Does This Baby Make Me Look Fat?

Most women are so hyper-aware of their perceived flaws that they could tell you their least favorite body part faster than they could remember their mother's birthday. "My chin... and ummm... I think February 11.
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One of the most prevalent conversations in the media regarding women and pregnancy is... (dun dun dun) baby weight. How much did she gain, how fast is she going to lose it and will she ever get back to her own original birth weight of, say, seven pounds six ounces? Call me old-fashioned, but doesn't obsessing about our bodies take away from those quite introspective moments of getting to know your newborn? Besides, I am not sure your baby is looking for rock-hard abs to snuggle up next to.

Recently, there has been an aggressive backlash around uber-fit women showing off their post-baby figures. There was the perfectly-sculpted mom with the three kids all under the age of 3 taunting "What is your excuse?" and the fitness blogger taking a selfie to show her flat stomach four days after birthing her daughter. So, here are two women who exercise, eat healthy and have good genetics, showing the possibility of an enviable body after baby. I also once saw a video of a breakdancer doing a backflip and landing on his head. Why should the expectations for me to be like any of these people be any different? Comparing ourselves to each other rather than focusing on our own individual health is where the problem lies.

The female body is one of the most scrutinized objects on the planet. Not only do we examine other women's bodies as if they were undiscovered fossils, but ladies also inspect, dissect and pick apart their own form with the scientific precision of a Nobel Laureate. Most women are so hyper-aware of their perceived flaws that they could tell you their least favorite body part faster than they could remember their mother's birthday. "My chin... and ummm... I think February 11." See what I mean? The female body is objectified on a variety of platforms and the collective consequence penetrates deep into the female psyche. Ew. That sounded wrong. The question remains: How can women stop the hypercritical relationship they have with their bodies and begin to have a genuine, loving dynamic with them?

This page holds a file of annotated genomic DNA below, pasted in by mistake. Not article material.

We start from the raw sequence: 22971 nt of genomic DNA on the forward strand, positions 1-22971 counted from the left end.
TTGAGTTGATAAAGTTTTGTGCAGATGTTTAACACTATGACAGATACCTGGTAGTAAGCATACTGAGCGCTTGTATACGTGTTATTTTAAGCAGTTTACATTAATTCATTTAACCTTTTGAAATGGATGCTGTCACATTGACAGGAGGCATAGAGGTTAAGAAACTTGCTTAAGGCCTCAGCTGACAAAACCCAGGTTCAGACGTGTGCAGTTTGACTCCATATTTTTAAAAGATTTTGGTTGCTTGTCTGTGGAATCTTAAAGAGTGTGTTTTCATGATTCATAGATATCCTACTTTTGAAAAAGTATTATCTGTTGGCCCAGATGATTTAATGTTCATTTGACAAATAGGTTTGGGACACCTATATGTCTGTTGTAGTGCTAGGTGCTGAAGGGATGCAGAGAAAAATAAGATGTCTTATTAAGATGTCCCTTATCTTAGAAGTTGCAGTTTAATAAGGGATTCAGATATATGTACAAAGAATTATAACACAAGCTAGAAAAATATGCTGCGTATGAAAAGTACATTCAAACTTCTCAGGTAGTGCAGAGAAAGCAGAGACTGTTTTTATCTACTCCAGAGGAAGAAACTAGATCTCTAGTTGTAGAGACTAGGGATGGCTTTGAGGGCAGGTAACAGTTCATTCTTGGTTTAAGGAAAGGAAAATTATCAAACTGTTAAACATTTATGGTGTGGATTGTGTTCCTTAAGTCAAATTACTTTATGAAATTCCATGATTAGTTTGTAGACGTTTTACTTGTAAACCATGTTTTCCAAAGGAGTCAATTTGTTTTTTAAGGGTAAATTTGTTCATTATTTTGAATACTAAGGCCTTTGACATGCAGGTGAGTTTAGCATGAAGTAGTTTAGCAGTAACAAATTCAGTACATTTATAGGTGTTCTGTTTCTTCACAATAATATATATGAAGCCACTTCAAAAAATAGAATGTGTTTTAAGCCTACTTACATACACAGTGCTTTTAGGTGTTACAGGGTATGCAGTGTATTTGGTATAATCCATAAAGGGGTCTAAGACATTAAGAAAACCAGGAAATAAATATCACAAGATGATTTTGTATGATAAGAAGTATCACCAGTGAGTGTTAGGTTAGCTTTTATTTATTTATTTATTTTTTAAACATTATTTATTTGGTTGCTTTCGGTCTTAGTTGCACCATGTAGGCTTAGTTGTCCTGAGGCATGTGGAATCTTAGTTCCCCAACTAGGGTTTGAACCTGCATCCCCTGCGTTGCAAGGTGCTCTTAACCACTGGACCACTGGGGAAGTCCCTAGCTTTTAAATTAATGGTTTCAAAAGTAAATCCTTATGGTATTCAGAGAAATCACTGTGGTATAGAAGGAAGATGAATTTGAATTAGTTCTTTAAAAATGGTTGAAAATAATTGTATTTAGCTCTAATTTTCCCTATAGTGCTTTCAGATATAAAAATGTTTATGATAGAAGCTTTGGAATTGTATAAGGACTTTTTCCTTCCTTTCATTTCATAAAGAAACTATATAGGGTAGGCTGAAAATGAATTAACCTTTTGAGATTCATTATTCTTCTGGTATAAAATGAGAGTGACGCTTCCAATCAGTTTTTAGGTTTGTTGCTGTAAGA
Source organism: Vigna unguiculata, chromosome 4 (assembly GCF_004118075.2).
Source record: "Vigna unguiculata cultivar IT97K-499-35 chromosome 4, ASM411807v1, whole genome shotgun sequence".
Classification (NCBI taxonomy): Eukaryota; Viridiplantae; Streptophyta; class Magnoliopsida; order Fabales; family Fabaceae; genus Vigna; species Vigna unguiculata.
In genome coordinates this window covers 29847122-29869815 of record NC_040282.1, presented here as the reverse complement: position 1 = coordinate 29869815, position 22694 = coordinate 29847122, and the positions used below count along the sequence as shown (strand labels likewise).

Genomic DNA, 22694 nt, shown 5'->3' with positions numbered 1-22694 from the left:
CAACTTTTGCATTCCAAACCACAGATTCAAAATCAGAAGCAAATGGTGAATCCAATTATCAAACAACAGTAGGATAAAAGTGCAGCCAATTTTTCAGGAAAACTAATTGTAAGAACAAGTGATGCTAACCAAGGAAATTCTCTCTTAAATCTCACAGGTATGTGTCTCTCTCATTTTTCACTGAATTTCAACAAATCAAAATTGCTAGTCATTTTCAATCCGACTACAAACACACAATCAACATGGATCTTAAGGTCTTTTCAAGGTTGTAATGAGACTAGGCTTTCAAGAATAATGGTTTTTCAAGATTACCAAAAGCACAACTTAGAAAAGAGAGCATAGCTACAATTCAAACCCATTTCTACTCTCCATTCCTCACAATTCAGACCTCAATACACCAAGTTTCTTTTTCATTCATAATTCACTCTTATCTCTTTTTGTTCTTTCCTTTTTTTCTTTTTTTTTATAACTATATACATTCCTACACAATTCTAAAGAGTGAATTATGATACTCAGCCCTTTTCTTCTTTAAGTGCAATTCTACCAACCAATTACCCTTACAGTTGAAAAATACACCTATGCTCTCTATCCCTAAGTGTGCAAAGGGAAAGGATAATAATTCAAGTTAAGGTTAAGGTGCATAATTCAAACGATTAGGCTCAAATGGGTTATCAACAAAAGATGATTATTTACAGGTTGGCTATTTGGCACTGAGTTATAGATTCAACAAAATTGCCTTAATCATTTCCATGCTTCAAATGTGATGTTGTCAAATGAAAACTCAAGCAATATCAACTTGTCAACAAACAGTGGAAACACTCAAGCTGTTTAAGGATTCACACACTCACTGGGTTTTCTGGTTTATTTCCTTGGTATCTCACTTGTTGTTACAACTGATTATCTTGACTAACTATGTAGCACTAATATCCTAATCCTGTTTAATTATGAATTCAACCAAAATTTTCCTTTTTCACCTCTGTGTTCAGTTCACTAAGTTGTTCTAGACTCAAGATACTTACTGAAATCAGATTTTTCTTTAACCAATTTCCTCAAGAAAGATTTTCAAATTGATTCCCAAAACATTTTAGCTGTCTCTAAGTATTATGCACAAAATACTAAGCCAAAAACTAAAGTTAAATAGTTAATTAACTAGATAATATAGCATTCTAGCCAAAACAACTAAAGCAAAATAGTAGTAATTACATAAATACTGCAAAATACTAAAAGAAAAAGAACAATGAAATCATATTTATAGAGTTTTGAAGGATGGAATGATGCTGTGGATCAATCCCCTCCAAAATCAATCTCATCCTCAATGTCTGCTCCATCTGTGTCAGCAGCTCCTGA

One answer? Appreciating function over form.

It is time pregnant women and new moms acknowledge something -- our bodies are amazing! We can grow and incubate a human, defy all laws of physics by giving birth and sustain life with food that comes out of our fun bags! Can we take a moment to appreciate the miracle of it all!? Only when we value the functionality of our bodies will we finally honor them.

Yet, accepting our bodies doesn't mean giving up, eating crap or not prioritizing health. Part of what is hard about issues pertaining to weight is the extent to which our culture is exponentially less active than our ancestors', and how our food system has been corrupted by chemicals, GMO's, pesticides, sugar, additives and trans fats -- all of which effect the body's capacity to process and digest effectively. I don't think a cave woman had a problem losing extra baby pounds as she most likely squatted out her child in the open tundra and then had to walk the 90 miles back to her cave after foraging for a few berries along the way. We live in an era where we have to find a place to move our bodies, have the money to pay for classes, figure out who can watch our children and most importantly, have the access and resources to support a healthy organic diet of kale and flaxseeds. These are not impossible options, but rather than shaming each other, we need to support one another so they can actually be accomplished.

It's absurd that women are told to concern themselves with superficial questions about their form immediately after giving birth when they could instead be celebrating the incredible accomplishment of gestating a creature. We fall into this trap because society has this preconceived notion that skinniness implies virtue. We place undeserved value on one group, while imposing shortcomings on another group, as if there is a correlation between body fat and being a good person. You may have taut buns, but that doesn't mean you are a good tipper -- or the perfect mom. Having tight "glutes" just means you look good in jeans. I always try to remember that being active gives me energy to play with my daughter and run after her in the park, not feed the vanity machine or the expectations of tabloids and fashion magazines.


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